TDDD58 12 hp /Interaction design project
The course features a number of different kinds of timetabled in-class sessions. They are all described here so that you know what to expect from them. Some have mandatory participation and others do not:
Critique sessions end each assignment and are held with three project teams at the time. They will be in English if there are non-Swedish speaking students attending. They will otherwise be in Swedish.
Critique sessions are conducted around produced material (sketch boards and demonstrations), with a focus on firstly showing and then telling the other students about the work. It is important to give constructive critique on the others work. Every group has 10 minutes for presentation and 10 minutes for discussion.
At the critique session you should present your method, results, and conclusions.
Presentation of method should briefly cover:
- Procedure: What have you done? In what steps? Why?
- Material: What design materials, tools and equipment have been used?
- Participants: What are the characterstics of informants, users and other participants? Are there any ethical issues in relation to participants?
- Data: What kind of data has been gathered, what kind of design objects have been produced?
- Analysis procedures: How has data and design objects been analysed and assessed?
Presentation of results should primarily show and secondarily tell what the results of every step of the procedure was.
Presentation of conclusions includes answering what does the results mean for you, for users, and for clients. What do you take with you from the presented work?
It is the job of the other students to offer constructive critique on both process and product. Product critique should focus on design decisions concerning the choice of form, media, interaction, and purpose of the design. Are there any ethical issues in relation to the design?
If you miss a critique session you you need to complete a supplementary task, which is to interview a couple of team members about what was discussed at the critique session and the lessons you can learn from it. Submit then a summary of 500-1000 words to the supervisor over email. That way you get to take part of some of what you missed in the critique session.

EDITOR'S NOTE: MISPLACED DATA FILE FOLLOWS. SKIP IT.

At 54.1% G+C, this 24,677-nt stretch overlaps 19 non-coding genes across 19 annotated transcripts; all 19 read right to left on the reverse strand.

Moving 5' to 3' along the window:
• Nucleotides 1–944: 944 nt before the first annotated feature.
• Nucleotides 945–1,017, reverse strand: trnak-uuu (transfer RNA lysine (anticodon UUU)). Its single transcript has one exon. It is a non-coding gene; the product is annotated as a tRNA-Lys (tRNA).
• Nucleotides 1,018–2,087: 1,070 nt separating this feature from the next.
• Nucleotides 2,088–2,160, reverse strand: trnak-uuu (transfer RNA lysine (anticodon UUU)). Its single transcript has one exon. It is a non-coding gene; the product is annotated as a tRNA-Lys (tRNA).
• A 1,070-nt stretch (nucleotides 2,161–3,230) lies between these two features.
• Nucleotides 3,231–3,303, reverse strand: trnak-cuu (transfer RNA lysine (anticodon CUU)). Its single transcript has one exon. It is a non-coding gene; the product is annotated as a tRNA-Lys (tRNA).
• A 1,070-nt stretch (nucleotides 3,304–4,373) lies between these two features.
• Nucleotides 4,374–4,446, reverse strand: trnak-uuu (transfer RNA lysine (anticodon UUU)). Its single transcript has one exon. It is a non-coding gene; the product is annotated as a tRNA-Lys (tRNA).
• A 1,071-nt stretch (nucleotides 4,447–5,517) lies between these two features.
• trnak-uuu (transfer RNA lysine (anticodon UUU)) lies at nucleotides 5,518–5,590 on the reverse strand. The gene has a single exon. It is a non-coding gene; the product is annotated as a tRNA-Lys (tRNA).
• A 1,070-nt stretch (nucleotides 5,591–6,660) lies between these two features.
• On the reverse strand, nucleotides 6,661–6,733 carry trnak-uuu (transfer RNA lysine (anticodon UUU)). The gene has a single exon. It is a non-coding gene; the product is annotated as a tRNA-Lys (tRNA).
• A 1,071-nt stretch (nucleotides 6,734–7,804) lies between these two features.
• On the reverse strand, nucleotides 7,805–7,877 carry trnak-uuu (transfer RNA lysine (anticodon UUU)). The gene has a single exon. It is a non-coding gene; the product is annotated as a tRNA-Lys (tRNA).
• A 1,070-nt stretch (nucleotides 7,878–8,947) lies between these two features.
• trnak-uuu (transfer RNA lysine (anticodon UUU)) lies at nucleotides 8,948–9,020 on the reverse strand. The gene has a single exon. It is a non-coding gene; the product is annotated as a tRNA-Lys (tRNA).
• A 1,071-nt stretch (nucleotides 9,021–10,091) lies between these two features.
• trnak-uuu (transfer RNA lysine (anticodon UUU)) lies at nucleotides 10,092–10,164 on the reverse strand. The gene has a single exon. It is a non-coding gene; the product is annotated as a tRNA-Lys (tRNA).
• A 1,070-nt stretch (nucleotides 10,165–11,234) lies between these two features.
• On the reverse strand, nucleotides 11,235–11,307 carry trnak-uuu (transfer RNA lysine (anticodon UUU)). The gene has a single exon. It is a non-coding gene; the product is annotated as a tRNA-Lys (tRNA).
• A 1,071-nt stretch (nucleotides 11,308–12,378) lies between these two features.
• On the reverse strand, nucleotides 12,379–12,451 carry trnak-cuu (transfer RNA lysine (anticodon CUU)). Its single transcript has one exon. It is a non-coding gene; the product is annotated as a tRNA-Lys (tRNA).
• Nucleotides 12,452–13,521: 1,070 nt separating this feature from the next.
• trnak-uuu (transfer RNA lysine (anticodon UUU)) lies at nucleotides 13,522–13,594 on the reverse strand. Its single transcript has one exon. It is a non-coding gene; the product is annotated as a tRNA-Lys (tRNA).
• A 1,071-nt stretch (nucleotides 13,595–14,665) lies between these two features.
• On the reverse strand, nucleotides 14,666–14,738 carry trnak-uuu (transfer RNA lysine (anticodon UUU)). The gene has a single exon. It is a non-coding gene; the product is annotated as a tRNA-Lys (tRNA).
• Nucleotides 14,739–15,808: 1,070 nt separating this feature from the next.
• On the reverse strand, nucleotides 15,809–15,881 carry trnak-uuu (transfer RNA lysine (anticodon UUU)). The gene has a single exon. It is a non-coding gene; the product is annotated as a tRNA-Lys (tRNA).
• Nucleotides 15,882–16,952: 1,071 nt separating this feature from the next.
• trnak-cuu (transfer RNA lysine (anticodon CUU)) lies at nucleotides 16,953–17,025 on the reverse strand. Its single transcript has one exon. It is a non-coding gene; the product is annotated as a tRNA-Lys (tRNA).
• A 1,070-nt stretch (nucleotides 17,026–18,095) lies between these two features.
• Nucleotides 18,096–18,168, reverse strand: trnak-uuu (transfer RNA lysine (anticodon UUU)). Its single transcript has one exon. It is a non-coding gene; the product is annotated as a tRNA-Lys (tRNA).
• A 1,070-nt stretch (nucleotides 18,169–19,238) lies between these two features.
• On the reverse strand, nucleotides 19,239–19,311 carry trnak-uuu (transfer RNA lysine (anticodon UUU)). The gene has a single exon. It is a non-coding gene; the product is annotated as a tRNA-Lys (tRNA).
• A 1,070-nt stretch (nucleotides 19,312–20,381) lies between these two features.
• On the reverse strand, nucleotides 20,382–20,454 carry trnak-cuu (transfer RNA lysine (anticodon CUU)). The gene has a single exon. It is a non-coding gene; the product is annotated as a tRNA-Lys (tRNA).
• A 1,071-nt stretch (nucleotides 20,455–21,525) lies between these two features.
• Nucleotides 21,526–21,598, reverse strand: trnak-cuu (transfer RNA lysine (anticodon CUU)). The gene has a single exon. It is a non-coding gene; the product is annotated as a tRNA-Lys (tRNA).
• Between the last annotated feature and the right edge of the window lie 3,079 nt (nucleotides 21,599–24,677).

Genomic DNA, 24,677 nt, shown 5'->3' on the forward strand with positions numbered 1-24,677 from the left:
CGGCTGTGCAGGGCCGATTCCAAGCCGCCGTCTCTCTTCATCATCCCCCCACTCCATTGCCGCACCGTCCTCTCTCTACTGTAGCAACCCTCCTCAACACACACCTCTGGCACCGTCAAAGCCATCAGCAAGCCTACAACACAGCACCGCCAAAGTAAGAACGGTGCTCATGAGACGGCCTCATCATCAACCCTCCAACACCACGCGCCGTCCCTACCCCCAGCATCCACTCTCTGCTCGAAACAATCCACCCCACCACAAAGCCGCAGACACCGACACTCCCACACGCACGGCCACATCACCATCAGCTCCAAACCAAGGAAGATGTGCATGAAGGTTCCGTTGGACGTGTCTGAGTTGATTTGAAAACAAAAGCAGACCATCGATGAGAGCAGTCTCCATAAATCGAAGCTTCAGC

Observe that the seminar groups are not the same as the project groups. The seminars and accompanying individual readings are run and graded by the TA (teaching assistant). A seminar is 45 minutes.
You need to prepare for the seminars by reading and reviewing the literature. A written review works as an entry ticket to the seminar. Bring two copies of you review, one to hand in as you arrive and one for your own use during the seminar. See the instructions for deliverables for information on how to write the reviews.
Language for the seminars is Swedish to supports learning as best as possible. Non-Swedish speaking students will have a separate seminar in English.
If you miss a seminar or have not prepared a review you need to write a report (see Instructions for Deliverables). The report is written instead of the review. It should explicitly connect the literature to your experiences from the team project work. Deadlines for re-submissions apply.
Poster and Demo Session
The final session of the course is the public poster and demo session. You will put up your posters on the wall and demo your final computer prototype and get a chance to see what others have done. We will also have The Students' Interaction Design Award, which means that you will vote for you favorite project among the other projects to name a winner. The session is public so please, invite stakeholders in your project and other people whom may be interested.
Group Work Sessions
There is time in the time table marked as group work (Swe. grupparbete) (without teacher and without a lecture hall) for the groups to use as they please.
Semi-mandatory participation: Our design studios (lektion/teaching session in the timetable) takes place in a combined supervision and reporting by groups that sit down and work on their assignments while the teacher walks around and gives feedback. We expect all students to attend and work at the studios, and if someone repetedly is missing we will consider that an indication that something is wrong in the project team. The studios are however not strictly mandatory.
Lectures introduce or broaden the perspectives given through the individual readings. Smaller exercises connected to the project team work are also conducted at some lectures.
- Lecture 1. Introduction (chapter 1 in Arvola (2014))
- Lecture 2. Human-Computer Interaction: Now and Then (chapter 1 in Arvola (2014))
- Lecture 3. Qualitative Data Collection for Design (chapter 2 in Arvola (2014))
- Lecture 4. Qualitative Data Analysis for Design (chapter 2 in Arvola (2014))
Ideation of concepts:
- Lecture 5. Conceptual Design (chapter 3 in Arvola (2014))
Revisions of ideas:
- Lecture 6. User Interface Sketching and Paper Prototypes (chapter 4 in Arvola (2014))
- Lecture 7. User Interface Principles (chapter 4 in Arvola (2014))
- Lecture 8. Formative Usability Testing (chapter 4 in Arvola (2014))
Detailing of solutions:
- Lecture 9. Computer Prototypes (chapter 5 in Arvola (2014))
- Lecture 10. Quantitative Usability Testing 1(chapter 4 in Arvola (2014) and Tullis & Albert, 2008)
- Lecture 11. Quantitative Usability Testing 2 (chapter 4 in Arvola (2014) and Tullis & Albert, 2008)
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Last updated: 2014-09-18